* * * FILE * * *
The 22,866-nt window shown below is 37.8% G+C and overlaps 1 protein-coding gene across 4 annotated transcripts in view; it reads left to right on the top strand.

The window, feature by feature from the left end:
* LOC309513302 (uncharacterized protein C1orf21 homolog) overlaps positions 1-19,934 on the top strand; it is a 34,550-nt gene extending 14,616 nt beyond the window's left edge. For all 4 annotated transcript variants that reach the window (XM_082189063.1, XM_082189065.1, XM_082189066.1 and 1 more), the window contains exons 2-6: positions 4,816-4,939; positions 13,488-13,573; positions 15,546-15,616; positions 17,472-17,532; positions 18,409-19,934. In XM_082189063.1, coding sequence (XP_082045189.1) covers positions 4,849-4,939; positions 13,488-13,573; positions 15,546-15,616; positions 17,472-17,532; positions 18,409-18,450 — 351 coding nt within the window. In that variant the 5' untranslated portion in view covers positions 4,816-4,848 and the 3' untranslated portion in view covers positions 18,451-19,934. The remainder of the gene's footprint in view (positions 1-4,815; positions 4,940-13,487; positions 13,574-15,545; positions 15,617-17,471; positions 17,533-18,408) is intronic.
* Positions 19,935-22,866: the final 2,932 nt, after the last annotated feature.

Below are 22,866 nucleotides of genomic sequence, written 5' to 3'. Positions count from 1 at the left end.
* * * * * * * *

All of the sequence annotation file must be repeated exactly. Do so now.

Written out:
The 22,866-nt window shown below is 37.8% G+C and overlaps 1 protein-coding gene across 4 annotated transcripts in view; it reads left to right on the top strand.

The window, feature by feature from the left end:
* LOC309513302 (uncharacterized protein C1orf21 homolog) overlaps positions 1-19,934 on the top strand; it is a 34,550-nt gene extending 14,616 nt beyond the window's left edge. For all 4 annotated transcript variants that reach the window (XM_082189063.1, XM_082189065.1, XM_082189066.1 and 1 more), the window contains exons 2-6: positions 4,816-4,939; positions 13,488-13,573; positions 15,546-15,616; positions 17,472-17,532; positions 18,409-19,934. In XM_082189063.1, coding sequence (XP_082045189.1) covers positions 4,849-4,939; positions 13,488-13,573; positions 15,546-15,616; positions 17,472-17,532; positions 18,409-18,450 — 351 coding nt within the window. In that variant the 5' untranslated portion in view covers positions 4,816-4,848 and the 3' untranslated portion in view covers positions 18,451-19,934. The remainder of the gene's footprint in view (positions 1-4,815; positions 4,940-13,487; positions 13,574-15,545; positions 15,617-17,471; positions 17,533-18,408) is intronic.
* Positions 19,935-22,866: the final 2,932 nt, after the last annotated feature.

Below are 22,866 nucleotides of genomic sequence, written 5' to 3'. Positions count from 1 at the left end.